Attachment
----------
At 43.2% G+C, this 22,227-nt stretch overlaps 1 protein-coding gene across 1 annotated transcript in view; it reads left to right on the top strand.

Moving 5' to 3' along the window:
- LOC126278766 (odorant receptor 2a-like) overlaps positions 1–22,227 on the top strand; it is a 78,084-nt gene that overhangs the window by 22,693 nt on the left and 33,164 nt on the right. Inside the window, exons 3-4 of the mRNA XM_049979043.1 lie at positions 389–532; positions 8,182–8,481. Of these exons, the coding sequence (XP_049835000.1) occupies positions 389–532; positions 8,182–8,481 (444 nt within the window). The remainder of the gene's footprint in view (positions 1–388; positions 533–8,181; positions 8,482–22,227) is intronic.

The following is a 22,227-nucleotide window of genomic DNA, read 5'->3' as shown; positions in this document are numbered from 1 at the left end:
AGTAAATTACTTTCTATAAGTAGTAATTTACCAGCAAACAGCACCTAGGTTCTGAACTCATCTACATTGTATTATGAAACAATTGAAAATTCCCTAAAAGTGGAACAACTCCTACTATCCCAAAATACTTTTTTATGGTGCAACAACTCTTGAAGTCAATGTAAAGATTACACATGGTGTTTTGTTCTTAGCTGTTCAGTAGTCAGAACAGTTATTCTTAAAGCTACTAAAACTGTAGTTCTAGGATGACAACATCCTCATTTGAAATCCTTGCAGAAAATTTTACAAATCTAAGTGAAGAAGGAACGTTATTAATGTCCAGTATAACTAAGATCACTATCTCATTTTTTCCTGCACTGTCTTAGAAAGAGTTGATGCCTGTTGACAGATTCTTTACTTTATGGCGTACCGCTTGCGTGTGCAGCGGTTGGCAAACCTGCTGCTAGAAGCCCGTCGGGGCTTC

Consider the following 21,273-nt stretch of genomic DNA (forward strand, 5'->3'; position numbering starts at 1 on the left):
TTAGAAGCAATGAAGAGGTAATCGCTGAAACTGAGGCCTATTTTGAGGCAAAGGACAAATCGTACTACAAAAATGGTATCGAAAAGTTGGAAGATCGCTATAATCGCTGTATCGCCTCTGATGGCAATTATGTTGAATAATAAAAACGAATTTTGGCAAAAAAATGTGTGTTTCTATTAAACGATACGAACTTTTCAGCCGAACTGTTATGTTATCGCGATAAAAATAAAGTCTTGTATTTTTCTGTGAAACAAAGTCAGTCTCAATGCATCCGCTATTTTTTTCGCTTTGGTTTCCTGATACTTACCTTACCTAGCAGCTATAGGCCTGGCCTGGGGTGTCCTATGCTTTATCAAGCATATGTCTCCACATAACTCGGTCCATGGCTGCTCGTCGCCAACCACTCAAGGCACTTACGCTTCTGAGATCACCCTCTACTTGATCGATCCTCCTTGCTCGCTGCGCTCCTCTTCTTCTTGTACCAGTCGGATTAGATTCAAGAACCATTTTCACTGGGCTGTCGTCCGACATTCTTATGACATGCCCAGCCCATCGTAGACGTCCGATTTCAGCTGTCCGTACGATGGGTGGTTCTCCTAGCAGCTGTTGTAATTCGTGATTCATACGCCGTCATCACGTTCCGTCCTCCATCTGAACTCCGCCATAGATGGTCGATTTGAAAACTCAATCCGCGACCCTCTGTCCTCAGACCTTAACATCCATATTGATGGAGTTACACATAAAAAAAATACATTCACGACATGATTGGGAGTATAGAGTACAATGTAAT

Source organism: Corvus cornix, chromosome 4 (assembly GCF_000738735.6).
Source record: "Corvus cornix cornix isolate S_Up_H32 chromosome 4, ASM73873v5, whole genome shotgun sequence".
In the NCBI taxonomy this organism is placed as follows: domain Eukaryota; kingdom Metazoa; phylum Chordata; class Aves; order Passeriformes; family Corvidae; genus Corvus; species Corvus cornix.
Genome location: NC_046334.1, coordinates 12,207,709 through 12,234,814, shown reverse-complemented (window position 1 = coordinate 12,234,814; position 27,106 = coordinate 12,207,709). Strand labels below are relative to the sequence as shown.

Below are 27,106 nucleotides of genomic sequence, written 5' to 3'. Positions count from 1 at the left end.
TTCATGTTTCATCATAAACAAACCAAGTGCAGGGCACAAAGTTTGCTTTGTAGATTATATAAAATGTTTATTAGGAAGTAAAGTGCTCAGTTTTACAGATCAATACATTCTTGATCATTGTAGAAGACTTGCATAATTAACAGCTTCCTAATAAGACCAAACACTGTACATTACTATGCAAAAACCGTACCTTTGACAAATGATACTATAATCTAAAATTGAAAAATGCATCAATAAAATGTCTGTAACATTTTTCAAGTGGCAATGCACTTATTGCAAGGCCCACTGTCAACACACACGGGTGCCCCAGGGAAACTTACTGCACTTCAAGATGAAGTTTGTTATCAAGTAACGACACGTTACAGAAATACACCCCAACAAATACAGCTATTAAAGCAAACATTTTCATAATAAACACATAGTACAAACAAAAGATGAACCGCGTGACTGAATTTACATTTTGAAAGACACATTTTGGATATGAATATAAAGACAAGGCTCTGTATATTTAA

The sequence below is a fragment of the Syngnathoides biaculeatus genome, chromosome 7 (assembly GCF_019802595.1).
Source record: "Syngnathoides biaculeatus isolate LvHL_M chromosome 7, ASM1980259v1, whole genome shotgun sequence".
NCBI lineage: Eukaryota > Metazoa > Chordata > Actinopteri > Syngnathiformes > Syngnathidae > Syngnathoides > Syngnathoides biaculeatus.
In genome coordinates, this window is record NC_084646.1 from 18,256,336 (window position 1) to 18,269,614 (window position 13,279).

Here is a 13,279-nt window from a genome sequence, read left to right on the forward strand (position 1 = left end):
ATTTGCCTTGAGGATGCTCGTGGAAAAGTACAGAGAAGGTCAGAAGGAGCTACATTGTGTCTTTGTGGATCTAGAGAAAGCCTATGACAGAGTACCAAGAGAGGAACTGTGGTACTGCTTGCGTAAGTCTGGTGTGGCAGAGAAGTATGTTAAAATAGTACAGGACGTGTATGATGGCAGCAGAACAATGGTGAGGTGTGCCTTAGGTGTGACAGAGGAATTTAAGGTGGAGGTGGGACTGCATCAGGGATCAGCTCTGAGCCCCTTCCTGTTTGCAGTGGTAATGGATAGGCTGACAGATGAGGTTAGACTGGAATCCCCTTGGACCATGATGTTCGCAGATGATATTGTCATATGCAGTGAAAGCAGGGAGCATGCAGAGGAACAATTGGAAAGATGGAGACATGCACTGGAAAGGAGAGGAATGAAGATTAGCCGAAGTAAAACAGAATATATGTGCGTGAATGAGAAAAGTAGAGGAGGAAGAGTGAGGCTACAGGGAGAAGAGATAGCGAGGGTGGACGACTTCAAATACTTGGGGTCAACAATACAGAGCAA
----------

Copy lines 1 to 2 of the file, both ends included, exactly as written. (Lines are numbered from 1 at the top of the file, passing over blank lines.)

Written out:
At 43.2% G+C, this 22,227-nt stretch overlaps 1 protein-coding gene across 1 annotated transcript in view; it reads left to right on the top strand.

Moving 5' to 3' along the window: